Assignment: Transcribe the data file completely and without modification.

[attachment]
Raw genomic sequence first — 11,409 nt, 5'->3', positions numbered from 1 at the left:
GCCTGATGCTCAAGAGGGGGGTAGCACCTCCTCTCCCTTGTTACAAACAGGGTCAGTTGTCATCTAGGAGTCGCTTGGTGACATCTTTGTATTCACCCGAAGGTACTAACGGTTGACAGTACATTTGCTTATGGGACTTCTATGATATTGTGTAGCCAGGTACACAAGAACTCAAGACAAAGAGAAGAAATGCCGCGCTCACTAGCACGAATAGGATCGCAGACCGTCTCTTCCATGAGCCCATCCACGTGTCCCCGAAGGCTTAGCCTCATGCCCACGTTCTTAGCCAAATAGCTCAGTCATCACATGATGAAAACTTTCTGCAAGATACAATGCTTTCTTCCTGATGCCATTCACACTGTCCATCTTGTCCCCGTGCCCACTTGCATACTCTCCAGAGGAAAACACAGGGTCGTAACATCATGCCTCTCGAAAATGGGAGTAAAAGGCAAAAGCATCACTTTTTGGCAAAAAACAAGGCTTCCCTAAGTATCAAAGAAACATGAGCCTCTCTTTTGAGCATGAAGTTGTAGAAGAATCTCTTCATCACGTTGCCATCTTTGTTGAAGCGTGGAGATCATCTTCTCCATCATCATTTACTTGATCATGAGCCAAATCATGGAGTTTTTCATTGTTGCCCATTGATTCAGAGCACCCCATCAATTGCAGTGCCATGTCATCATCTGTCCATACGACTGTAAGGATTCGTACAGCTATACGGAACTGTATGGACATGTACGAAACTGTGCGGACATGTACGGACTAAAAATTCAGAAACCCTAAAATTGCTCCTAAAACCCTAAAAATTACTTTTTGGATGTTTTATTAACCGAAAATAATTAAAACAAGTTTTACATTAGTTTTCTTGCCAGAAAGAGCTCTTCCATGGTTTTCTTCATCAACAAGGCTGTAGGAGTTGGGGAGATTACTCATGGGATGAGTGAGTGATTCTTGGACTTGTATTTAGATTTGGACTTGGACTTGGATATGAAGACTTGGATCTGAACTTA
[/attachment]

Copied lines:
Raw genomic sequence first — 11,409 nt, 5'->3', positions numbered from 1 at the left:
GCCTGATGCTCAAGAGGGGGGTAGCACCTCCTCTCCCTTGTTACAAACAGGGTCAGTTGTCATCTAGGAGTCGCTTGGTGACATCTTTGTATTCACCCGAAGGTACTAACGGTTGACAGTACATTTGCTTATGGGACTTCTATGATATTGTGTAGCCAGGTACACAAGAACTCAAGACAAAGAGAAGAAATGCCGCGCTCACTAGCACGAATAGGATCGCAGACCGTCTCTTCCATGAGCCCATCCACGTGTCCCCGAAGGCTTAGCCTCATGCCCACGTTCTTAGCCAAATAGCTCAGTCATCACATGATGAAAACTTTCTGCAAGATACAATGCTTTCTTCCTGATGCCATTCACACTGTCCATCTTGTCCCCGTGCCCACTTGCATACTCTCCAGAGGAAAACACAGGGTCGTAACATCATGCCTCTCGAAAATGGGAGTAAAAGGCAAAAGCATCACTTTTTGGCAAAAAACAAGGCTTCCCTAAGTATCAAAGAAACATGAGCCTCTCTTTTGAGCATGAAGTTGTAGAAGAATCTCTTCATCACGTTGCCATCTTTGTTGAAGCGTGGAGATCATCTTCTCCATCATCATTTACTTGATCATGAGCCAAATCATGGAGTTTTTCATTGTTGCCCATTGATTCAGAGCACCCCATCAATTGCAGTGCCATGTCATCATCTGTCCATACGACTGTAAGGATTCGTACAGCTATACGGAACTGTATGGACATGTACGAAACTGTGCGGACATGTACGGACTAAAAATTCAGAAACCCTAAAATTGCTCCTAAAACCCTAAAAATTACTTTTTGGATGTTTTATTAACCGAAAATAATTAAAACAAGTTTTACATTAGTTTTCTTGCCAGAAAGAGCTCTTCCATGGTTTTCTTCATCAACAAGGCTGTAGGAGTTGGGGAGATTACTCATGGGATGAGTGAGTGATTCTTGGACTTGTATTTAGATTTGGACTTGGACTTGGATATGAAGACTTGGATCTGAACTTA